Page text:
African Americans are citizens or residents of the United States who have origins in any of the black populations of Africa. In the United States, the terms are generally used for Americans with at least partial Sub-Saharan African ancestry. Most African Americans are the direct descendants of captive Africans who survived the slavery era within the boundaries of the present United States, although some are—or are descended from—immigrants from African, Caribbean, Central American or South American nations. As an adjective, the term is usually spelled African-American (William, 135).
African-American history starts in the 17th century with indentured servitude in the American colonies and progresses onto the election of an African American as the 44th and current President of the United States - Barack Obama. Between those landmarks there were other events and issues, both resolved and ongoing, that were faced by African-Americans. Some of these were: slavery, reconstruction, development of the African-American community, participation in the great military conflicts of the United States, racial segregation, and the Civil Rights Movement (William, 135).
Black Americans make up the single largest racial minority in the United States and form the second largest racial group after whites in the United States. The first recorded Africans in British North America (including most of the future United States) arrived in 1619 as indentured servants who settled in Jamestown, Virginia. As English settlers died from harsh conditions more and more Africans were brought to work as laborers. Africans for many years were similar in legal position to poor English indentures, who traded several years' labor in exchange for passage to America. Africans could legally raise crops and cattle to purchase their freedom. They raised families, marrying other Africans and sometimes intermarrying with Native Americans or English settlers. By the 1640s and 1650s, several African families owned farms around Jamestown and some became wealthy by colonial standards. The popular conception of a race-based slave system did not fully develop until the 1700s. The first black congregations and churches were organized before 1800 in both northern and southern cities following the Great Awakening (William, 135). By 1775, Africans made up 20% of the population in the American colonies, which made them the second largest ethnic group after the English. During the 1770s Africans, both enslaved and free, helped rebellious English colonists secure American Independence by defeating the British in the American Revolution. Africans and Englishmen fought side by side and were fully integrated. James Armistead, an African American, played a large part in making possible the 1781 Yorktown victory, which established the United States as an independent nation. Other prominent African Americans were Prince Whipple and Oliver Cromwell, who are both depicted in the front of the boat in George Washington's famous 1776 crossing the Delaware portrait.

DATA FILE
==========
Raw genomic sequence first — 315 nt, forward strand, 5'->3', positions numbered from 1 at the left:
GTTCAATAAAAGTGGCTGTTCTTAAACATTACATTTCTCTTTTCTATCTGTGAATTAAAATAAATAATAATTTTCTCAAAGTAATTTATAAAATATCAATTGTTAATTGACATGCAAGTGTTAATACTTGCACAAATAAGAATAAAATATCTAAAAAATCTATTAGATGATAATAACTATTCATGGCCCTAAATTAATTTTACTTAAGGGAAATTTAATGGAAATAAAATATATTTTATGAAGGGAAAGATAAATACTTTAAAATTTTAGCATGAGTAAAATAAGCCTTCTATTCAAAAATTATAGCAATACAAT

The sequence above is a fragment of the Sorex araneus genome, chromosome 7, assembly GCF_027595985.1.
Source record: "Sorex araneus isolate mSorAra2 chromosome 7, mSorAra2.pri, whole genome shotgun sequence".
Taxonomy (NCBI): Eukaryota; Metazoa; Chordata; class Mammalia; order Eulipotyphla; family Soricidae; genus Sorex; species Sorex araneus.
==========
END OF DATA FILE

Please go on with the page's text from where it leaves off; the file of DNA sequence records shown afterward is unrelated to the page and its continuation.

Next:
By 1860, there were 3.5 million enslaved African Americans in the United States due to the Atlantic slave trade, and another 500,000 African-Americans lived free across the country. In 1863, during the American Civil War, President Abraham Lincoln signed the Emancipation ...